Hack Wilson was an MLB star in the 1920’s, but he had a drinking problem. Realizing his potential, Hack’s manager pulled him into the dugout and said, “If I drop a worm into a glass of water, it swims around fine. If I drop it into a glass of whiskey, it immediately dies. What does this prove?”
Hack responded, “If you drink whiskey, you’ll never get worms.”
Hack’s observation, while misguided, provides a lesson in the difficulty of training and educating employees. Over the next several weeks, I hope to provide a step by step walk through of the RIMS Risk Maturity Model (RMM) for enterprise risk management (ERM), and while doing so provide a framework that can be used to educate, implement, and enhance the ERM program at your own organization.
Recently the target of a third party study of ERM programs, enterprise risk management maturity as measured by the RIMS Risk Maturity Model, is proven to add 25% to a corporation’s bottom line value, but how is that value achieved? What is it about ERM that makes these organizations more efficient, better operating, and ultimately more successful?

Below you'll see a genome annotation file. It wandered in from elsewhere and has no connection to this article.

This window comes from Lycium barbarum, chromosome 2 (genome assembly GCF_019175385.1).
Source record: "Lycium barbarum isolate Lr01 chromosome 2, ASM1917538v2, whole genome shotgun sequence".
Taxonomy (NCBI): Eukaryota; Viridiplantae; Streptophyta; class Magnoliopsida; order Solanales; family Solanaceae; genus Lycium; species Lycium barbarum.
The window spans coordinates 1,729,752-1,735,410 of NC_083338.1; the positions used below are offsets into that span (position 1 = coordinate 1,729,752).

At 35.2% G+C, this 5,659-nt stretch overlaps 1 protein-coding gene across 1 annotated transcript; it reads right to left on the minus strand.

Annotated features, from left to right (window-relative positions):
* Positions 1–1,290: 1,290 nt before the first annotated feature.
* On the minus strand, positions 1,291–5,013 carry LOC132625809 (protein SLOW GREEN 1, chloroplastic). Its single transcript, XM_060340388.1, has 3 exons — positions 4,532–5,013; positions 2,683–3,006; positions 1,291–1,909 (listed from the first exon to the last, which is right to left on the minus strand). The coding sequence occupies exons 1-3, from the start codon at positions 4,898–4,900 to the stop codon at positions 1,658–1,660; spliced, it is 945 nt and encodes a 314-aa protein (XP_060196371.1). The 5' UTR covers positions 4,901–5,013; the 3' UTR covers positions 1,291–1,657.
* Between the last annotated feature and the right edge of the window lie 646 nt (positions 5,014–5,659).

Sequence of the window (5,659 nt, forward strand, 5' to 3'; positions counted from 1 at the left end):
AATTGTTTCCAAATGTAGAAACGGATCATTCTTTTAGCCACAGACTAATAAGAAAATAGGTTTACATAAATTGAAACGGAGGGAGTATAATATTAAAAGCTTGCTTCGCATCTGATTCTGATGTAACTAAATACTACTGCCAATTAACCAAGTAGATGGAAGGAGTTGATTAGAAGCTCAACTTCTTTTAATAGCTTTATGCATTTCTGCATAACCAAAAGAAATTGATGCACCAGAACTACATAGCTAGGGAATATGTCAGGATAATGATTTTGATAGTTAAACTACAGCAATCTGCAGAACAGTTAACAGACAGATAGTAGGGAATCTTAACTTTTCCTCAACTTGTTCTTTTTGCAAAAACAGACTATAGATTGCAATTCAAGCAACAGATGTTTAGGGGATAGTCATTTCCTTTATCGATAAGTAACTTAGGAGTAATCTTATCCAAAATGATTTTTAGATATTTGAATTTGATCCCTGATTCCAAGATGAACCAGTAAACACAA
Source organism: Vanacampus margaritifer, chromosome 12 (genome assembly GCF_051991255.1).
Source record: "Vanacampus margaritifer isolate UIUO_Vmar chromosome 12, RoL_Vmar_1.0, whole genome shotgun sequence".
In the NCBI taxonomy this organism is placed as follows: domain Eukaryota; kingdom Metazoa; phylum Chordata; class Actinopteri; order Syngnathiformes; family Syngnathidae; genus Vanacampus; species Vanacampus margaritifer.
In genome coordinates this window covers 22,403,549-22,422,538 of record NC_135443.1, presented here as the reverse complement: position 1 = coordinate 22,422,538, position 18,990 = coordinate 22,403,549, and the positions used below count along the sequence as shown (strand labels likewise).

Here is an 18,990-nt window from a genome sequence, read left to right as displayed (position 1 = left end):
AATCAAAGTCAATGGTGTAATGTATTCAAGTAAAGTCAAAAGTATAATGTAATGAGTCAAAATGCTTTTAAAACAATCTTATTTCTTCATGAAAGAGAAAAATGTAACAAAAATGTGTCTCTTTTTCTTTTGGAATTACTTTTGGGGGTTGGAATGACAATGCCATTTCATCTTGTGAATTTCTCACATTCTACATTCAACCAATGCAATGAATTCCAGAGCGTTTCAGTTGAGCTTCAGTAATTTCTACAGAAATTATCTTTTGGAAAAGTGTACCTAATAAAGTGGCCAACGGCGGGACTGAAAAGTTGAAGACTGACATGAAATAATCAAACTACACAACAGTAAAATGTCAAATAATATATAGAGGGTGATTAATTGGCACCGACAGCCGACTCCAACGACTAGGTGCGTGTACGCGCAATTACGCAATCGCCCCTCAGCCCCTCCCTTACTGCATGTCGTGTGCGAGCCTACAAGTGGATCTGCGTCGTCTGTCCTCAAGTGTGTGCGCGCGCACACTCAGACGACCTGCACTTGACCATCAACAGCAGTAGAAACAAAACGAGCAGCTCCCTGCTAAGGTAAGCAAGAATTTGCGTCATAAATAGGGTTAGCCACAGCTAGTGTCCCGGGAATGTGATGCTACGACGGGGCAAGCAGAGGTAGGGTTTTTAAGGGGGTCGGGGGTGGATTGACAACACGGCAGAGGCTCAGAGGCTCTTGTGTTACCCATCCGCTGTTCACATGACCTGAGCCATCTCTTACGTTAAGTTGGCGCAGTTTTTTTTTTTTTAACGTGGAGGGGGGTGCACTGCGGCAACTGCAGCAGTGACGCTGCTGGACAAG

The answer is that the RIMS RMM is a step-by-step guide on how to implement, improve and measure the adoption of the best practices of ERM defined by ISO, COSO and other ERM standards. The RMM is broken down into seven attributes, and the resulting culture, processes, tools, and structure that allow organizations to realize potential opportunities while managing adverse events and surprises. As outlined by the RMM, enterprise risk management is particularly effective in addressing cross functional or silo specific challenges and gaps by providing a common framework.
That’s a loaded response, and as shown above, educating process owners, risk managers and even executives about the value of ERM can be tricky. That’s the value of the RMM—it breaks down ERM into practical requirements, allowing organizations to assess their current capabilities, while providing concrete guidance for a pathway forward.
The seven core attributes are:
ORM-based approach—Executive support within the corporate culture
Risk appetite management—Accountability within leadership and policy to guide decision-making.
Root cause discipline—Binding events with their process sources.
Uncovering risks—Risk assessments to document risks and opportunities.
Performance management—Executing vision and strategy utilizing balanced scorecard.
Business resiliency and sustainability—Integration into operational planning.
In a few upcoming posts, we’ll cover more fully what a mature ERM program looks like from the perspective of one of our seven attributes. The goal is to improve your organization’s ability to manage risk, while exploring the correlation between business value and ERM maturity.
For an introduction to the RIMS approach to ERM, click here to watch LogicManager’s video on Getting Started with ERM.